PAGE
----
After sketches have been approved and research and reference gathered, I complete a line drawing with pencil on a Sarasota double-primell linen.
The drawing is important to show composition of the picture as well as the seperation between light and shadow.
Figure 1: Line drawing
The line drawing is spray-fixed with Krylon Workable Fix. A monochromatic glaze of thinned acrylic is then washed over the drawing to create an overall color scheme and set the tone for the illustration.
Figure 1: Monochromatic glaze
The acrylic wash is insoluable in water so additional washes of opaque watercolor can be applied without disturbing the surface underneath.
The watercolor washes are applied thin enough that the drawing still shows through. The subsequent washes are soluable in water so lighter tones can be lifted out of the darker tones.
Figure 1: Opaque watercolor applied
The surface at this point remains flexible and additional washes continue to be applied and rubbed out with a variety of brushes.
Also, at this point in the illustration, opaque watercolor is added to the temple surface and detail is achieved quite quickly (Figure 1).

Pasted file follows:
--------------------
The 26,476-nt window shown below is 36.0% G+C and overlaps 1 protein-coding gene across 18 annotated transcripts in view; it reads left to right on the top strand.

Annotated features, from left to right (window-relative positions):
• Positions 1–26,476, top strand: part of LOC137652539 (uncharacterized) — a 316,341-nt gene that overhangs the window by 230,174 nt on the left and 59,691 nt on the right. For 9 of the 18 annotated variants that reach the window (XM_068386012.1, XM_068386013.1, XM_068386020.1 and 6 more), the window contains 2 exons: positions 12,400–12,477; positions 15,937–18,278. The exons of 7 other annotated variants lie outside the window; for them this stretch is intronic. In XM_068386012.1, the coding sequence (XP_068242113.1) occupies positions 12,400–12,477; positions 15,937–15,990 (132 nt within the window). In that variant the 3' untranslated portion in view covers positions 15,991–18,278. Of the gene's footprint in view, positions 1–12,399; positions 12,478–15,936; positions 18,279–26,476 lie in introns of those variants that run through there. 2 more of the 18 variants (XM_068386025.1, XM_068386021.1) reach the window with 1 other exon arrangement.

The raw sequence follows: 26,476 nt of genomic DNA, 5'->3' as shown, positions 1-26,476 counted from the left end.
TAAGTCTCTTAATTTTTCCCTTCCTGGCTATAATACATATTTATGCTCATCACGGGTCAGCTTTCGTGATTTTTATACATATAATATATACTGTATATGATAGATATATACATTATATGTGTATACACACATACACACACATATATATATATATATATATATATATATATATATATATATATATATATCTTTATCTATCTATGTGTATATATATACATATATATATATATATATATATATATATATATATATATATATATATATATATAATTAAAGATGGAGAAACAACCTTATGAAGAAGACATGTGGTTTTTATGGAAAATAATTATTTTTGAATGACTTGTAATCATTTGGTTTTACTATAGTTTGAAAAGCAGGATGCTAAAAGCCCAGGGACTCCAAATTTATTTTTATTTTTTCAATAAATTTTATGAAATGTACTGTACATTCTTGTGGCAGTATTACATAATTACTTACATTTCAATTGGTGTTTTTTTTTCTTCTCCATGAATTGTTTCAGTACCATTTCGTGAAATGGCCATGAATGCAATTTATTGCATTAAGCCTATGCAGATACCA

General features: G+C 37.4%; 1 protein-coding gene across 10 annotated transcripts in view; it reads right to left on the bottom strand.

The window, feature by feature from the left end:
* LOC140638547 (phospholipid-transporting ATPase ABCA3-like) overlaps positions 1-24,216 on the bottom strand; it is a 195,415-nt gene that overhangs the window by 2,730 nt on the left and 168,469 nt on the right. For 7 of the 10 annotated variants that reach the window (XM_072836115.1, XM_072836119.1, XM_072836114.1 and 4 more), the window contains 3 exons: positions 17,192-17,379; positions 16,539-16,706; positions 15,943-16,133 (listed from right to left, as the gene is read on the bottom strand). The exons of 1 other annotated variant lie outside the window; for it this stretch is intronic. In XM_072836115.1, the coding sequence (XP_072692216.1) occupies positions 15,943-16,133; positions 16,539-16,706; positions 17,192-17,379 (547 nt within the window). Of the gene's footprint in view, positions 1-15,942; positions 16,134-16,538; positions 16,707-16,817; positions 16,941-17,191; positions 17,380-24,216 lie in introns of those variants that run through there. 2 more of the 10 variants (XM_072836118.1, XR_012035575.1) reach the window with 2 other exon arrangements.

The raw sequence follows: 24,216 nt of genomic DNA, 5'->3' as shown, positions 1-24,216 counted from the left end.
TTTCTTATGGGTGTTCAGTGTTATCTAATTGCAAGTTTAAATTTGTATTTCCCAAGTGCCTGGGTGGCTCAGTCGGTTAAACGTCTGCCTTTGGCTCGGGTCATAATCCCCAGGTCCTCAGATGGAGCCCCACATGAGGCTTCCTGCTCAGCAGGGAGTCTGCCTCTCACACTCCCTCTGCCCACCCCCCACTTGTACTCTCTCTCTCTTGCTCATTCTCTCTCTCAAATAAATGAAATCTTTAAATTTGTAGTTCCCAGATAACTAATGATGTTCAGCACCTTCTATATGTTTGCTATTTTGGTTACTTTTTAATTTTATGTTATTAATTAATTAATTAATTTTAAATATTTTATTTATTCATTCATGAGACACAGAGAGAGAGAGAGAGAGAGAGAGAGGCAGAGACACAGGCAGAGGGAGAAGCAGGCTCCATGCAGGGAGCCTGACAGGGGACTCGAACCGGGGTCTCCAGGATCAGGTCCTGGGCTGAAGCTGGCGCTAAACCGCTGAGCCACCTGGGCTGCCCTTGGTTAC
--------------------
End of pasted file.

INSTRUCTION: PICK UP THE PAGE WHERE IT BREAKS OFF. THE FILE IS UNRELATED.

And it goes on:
Figure 1: Opaque watercolor added
To create darker darks and smoother gradiation of tones, I switch to oil paint with a liquin medium (Figure 2). The oil is used both opaquely and transparently.
Figure 2: Oil paint with a liquin medium
By this point, the illustration is nearing completion. Details continue to be added and attention is spent on color intensity and edge quality.
Figure 1: Details added
Here is the printed illustration. The placement of type was planned from the beginning and the tone of the illustration allows the type to be easily read as it is reversed out of darker tones.
Figure 1: Final illustration with text applied
Figure 2: Printed illustration on dust cover